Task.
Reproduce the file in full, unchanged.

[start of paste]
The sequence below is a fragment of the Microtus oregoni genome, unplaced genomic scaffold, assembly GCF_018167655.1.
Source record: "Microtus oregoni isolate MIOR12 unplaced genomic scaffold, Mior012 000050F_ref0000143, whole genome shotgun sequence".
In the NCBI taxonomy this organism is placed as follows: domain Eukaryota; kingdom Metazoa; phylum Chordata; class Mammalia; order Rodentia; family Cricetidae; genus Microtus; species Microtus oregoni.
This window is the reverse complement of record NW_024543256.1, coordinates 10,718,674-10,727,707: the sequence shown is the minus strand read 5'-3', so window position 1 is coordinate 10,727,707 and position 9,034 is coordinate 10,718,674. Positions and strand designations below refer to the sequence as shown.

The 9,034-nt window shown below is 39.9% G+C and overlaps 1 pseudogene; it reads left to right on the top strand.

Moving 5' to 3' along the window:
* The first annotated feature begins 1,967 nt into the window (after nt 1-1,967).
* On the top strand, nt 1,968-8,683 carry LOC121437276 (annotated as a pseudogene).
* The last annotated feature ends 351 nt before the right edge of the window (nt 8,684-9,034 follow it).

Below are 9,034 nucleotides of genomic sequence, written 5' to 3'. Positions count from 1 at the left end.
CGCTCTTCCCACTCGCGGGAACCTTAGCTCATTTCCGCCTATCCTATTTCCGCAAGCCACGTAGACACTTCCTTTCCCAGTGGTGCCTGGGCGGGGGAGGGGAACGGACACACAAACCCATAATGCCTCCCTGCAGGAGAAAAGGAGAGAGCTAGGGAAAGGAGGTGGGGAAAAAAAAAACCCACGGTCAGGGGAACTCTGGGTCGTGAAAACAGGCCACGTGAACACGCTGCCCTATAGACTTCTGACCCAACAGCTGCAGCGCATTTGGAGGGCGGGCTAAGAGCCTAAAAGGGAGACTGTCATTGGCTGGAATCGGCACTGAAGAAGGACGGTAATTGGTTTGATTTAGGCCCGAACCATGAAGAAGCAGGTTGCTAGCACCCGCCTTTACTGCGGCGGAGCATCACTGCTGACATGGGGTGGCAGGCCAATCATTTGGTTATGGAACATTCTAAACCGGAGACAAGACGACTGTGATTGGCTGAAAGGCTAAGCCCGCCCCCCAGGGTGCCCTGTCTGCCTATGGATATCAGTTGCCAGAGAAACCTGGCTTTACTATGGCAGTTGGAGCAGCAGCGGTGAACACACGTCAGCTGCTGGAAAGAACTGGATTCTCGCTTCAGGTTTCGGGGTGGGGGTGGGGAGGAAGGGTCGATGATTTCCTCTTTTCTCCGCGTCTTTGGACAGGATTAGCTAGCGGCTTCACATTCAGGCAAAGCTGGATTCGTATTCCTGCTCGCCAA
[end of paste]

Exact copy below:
The sequence below is a fragment of the Microtus oregoni genome, unplaced genomic scaffold, assembly GCF_018167655.1.
Source record: "Microtus oregoni isolate MIOR12 unplaced genomic scaffold, Mior012 000050F_ref0000143, whole genome shotgun sequence".
In the NCBI taxonomy this organism is placed as follows: domain Eukaryota; kingdom Metazoa; phylum Chordata; class Mammalia; order Rodentia; family Cricetidae; genus Microtus; species Microtus oregoni.
This window is the reverse complement of record NW_024543256.1, coordinates 10,718,674-10,727,707: the sequence shown is the minus strand read 5'-3', so window position 1 is coordinate 10,727,707 and position 9,034 is coordinate 10,718,674. Positions and strand designations below refer to the sequence as shown.

The 9,034-nt window shown below is 39.9% G+C and overlaps 1 pseudogene; it reads left to right on the top strand.

Moving 5' to 3' along the window:
* The first annotated feature begins 1,967 nt into the window (after nt 1-1,967).
* On the top strand, nt 1,968-8,683 carry LOC121437276 (annotated as a pseudogene).
* The last annotated feature ends 351 nt before the right edge of the window (nt 8,684-9,034 follow it).

Below are 9,034 nucleotides of genomic sequence, written 5' to 3'. Positions count from 1 at the left end.
CGCTCTTCCCACTCGCGGGAACCTTAGCTCATTTCCGCCTATCCTATTTCCGCAAGCCACGTAGACACTTCCTTTCCCAGTGGTGCCTGGGCGGGGGAGGGGAACGGACACACAAACCCATAATGCCTCCCTGCAGGAGAAAAGGAGAGAGCTAGGGAAAGGAGGTGGGGAAAAAAAAAACCCACGGTCAGGGGAACTCTGGGTCGTGAAAACAGGCCACGTGAACACGCTGCCCTATAGACTTCTGACCCAACAGCTGCAGCGCATTTGGAGGGCGGGCTAAGAGCCTAAAAGGGAGACTGTCATTGGCTGGAATCGGCACTGAAGAAGGACGGTAATTGGTTTGATTTAGGCCCGAACCATGAAGAAGCAGGTTGCTAGCACCCGCCTTTACTGCGGCGGAGCATCACTGCTGACATGGGGTGGCAGGCCAATCATTTGGTTATGGAACATTCTAAACCGGAGACAAGACGACTGTGATTGGCTGAAAGGCTAAGCCCGCCCCCCAGGGTGCCCTGTCTGCCTATGGATATCAGTTGCCAGAGAAACCTGGCTTTACTATGGCAGTTGGAGCAGCAGCGGTGAACACACGTCAGCTGCTGGAAAGAACTGGATTCTCGCTTCAGGTTTCGGGGTGGGGGTGGGGAGGAAGGGTCGATGATTTCCTCTTTTCTCCGCGTCTTTGGACAGGATTAGCTAGCGGCTTCACATTCAGGCAAAGCTGGATTCGTATTCCTGCTCGCCAA